Arizona State is riding high after easily dispatching Colorado at home on Sep. 25, but coach Herm Edwards and the Sun Devils will encounter arguably their biggest challenge to date as they head out on the road to face No. 20 UCLA Saturday night.
The last meeting between the two teams was a rollercoaster affair that ended with a Bruins victory. ASU rallied from a 17-0 deficit to take a one-point lead late in the fourth quarter, but ultimately surrendered a game-winning touchdown drive to UCLA with a minute remaining.
The root cause of ASU’s defeat - aside from their offensive lethargy in the first two quarters - was their inability to keep Bruins quarterback Dorian Thompson-Robinson in check. Thompson-Robinson, a noted dual-threat, was allowed to escape the pocket and extend plays throughout the first half, which resulted in UCLA taking a sizable lead.
The Sun Devils made adjustments and blitzed Thompson-Robinson aggressively in the second half, leading to five ASU sacks in the second half, including a safety. Under siege from Arizona State’s defensive front, the UCLA signal caller was ineffective for the entire third quarter and most of the fourth, which enabled the Sun Devils to claw back into the game and even temporarily take the lead.
Limiting Thompson-Robinson’s mobility will be key for the Sun Devils in Saturday’s matchup. ASU has struggled to contain athletic quarterbacks so far this season, as both UNLV’s Doug Brumfield and Colorado’s Brendon Lewis were able to accumulate 35 or more rushing yards against the Sun Devils. Thompson-Robinson is nursing a minor injury, and has yet to author a dominant rushing performance this season, but the Sun Devils cannot afford to take him lightly regardless.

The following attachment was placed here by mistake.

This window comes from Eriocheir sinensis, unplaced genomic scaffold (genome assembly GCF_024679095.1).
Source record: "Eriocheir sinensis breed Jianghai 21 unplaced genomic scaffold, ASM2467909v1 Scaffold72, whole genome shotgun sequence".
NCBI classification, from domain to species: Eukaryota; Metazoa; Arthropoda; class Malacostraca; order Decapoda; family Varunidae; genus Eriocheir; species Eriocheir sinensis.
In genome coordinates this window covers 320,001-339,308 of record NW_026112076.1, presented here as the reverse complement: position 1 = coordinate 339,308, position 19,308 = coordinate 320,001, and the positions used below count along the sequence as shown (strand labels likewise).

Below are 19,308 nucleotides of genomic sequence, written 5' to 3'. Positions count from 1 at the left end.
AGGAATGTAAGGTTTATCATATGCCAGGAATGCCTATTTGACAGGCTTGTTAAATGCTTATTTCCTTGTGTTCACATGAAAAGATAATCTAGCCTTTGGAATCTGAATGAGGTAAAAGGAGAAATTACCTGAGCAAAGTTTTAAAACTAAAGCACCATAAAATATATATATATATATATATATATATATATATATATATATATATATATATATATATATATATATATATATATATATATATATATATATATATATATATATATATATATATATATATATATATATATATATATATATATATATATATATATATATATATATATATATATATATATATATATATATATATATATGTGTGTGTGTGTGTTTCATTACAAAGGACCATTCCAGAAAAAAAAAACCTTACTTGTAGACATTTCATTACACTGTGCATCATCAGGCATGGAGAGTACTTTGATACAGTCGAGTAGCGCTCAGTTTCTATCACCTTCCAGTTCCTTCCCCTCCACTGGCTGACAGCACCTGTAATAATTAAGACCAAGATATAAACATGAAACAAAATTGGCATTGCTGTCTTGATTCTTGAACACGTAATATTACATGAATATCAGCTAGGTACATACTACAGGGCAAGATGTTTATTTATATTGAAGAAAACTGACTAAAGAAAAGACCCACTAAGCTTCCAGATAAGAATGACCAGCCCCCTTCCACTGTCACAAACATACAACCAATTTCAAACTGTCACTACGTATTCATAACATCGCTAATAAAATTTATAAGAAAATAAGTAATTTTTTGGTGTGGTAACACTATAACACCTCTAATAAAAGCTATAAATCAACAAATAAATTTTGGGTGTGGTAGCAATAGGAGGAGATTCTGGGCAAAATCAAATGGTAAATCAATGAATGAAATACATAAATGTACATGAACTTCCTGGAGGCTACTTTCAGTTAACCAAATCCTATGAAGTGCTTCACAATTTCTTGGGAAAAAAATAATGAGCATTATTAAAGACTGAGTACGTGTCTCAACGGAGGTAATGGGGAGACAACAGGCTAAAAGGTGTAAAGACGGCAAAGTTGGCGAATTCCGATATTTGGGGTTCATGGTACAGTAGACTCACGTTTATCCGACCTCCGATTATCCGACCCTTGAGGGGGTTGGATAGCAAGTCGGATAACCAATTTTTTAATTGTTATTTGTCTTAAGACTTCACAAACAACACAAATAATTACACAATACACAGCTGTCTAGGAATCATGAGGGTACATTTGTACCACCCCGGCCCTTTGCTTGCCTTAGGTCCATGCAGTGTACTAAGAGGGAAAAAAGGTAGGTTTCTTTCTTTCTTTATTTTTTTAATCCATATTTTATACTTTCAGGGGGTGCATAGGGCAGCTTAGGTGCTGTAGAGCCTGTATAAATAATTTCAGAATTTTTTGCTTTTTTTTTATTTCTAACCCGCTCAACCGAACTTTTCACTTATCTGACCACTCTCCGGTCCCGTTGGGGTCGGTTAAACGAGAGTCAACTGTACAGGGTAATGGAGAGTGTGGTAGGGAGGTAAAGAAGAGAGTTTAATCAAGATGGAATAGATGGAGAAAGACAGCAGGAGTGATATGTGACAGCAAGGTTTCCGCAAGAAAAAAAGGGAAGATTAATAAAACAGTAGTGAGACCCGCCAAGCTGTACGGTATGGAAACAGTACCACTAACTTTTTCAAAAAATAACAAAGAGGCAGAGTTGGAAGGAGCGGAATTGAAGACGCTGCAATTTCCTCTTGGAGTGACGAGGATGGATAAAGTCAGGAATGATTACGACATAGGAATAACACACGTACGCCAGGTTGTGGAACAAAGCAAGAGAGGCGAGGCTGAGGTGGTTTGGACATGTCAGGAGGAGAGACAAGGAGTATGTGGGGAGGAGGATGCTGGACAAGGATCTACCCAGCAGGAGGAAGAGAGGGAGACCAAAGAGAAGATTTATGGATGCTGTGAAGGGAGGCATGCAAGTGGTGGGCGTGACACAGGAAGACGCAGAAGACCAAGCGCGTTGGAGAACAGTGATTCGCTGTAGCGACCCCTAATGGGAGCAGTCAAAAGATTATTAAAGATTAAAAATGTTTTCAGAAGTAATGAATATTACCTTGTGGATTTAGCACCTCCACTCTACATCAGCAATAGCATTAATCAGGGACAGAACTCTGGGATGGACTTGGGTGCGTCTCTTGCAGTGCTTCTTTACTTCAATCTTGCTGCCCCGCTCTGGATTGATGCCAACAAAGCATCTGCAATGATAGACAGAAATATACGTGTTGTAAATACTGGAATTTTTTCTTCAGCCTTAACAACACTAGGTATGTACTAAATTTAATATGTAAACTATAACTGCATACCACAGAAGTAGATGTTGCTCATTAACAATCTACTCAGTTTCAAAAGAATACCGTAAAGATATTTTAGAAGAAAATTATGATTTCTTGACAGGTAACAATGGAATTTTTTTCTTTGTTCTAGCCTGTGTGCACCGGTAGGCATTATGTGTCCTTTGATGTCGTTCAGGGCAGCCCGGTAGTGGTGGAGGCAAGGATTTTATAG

“I don’t know if you stop him. I think you try to contain him,” Edwards said. “Nobody is going to stop him. Great athletes, you’re not going to stop them. That word is kind of overused. You’re not going to stop the guy. You can try to contain him and hold him to a minimum. You have to understand your rush lanes. Any time you run by a quarterback — our quarterback does the same thing. You run past him upfield and you open windows for the guy to escape. If you watch the last couple times that quarterbacks ran on us, look at the rush lanes, very obvious. Run past the quarterback, you got a problem, right? I think all those things come into play.”
The same goes for UCLA’s backfield tandem of Zach Charbonnet and Brittain Brown. Brown averaged over 13 yards per carry against ASU last season. While Charbonnet has eclipsed the 100-yard mark in three of the Bruins’ four games and has found the end zone seven times. In the event that UCLA’s passing attack falls flat, Charbonnet and Brown provide a more-than-decent plan B for an offense that has scored 35 or more points in every single game.
Fortunately for the Sun Devils, UCLA’s defense has been decisively less impressive. The Bruins allow an average of 330 passing yards per game, by far the highest of any team ASU has faced this season and fifth-worst in the entire FBS. Jayden Daniels turned in a relatively lukewarm passing performance against Colorado, but UCLA’s porous secondary should enable him to have a bounce-back.
Oddly enough, UCLA’s run defense ranks fifth-best in the FBS and has held opposing teams to fewer than 70 rushing yards in every contest except one. ASU’s vaunted run game may receive a boost from the return of DeaMonte Trayanum, who returned to practice Tuesday, but the Bruins’ fearsome defensive front may be the biggest test yet for the Sun Devil backfield.
The stakes will be high Saturday, as the victorious team will retain its spot atop the PAC-12 South standings. ASU’s first road trip of the season did not go as planned, and the Sun Devils will have to make sure not to self-destruct in the same manner that they did at BYU. A win in Pasadena would go a long way towards exorcising the Arizona State’s away game demons, and if the Sun Devils can keep their composure, it should be within reach.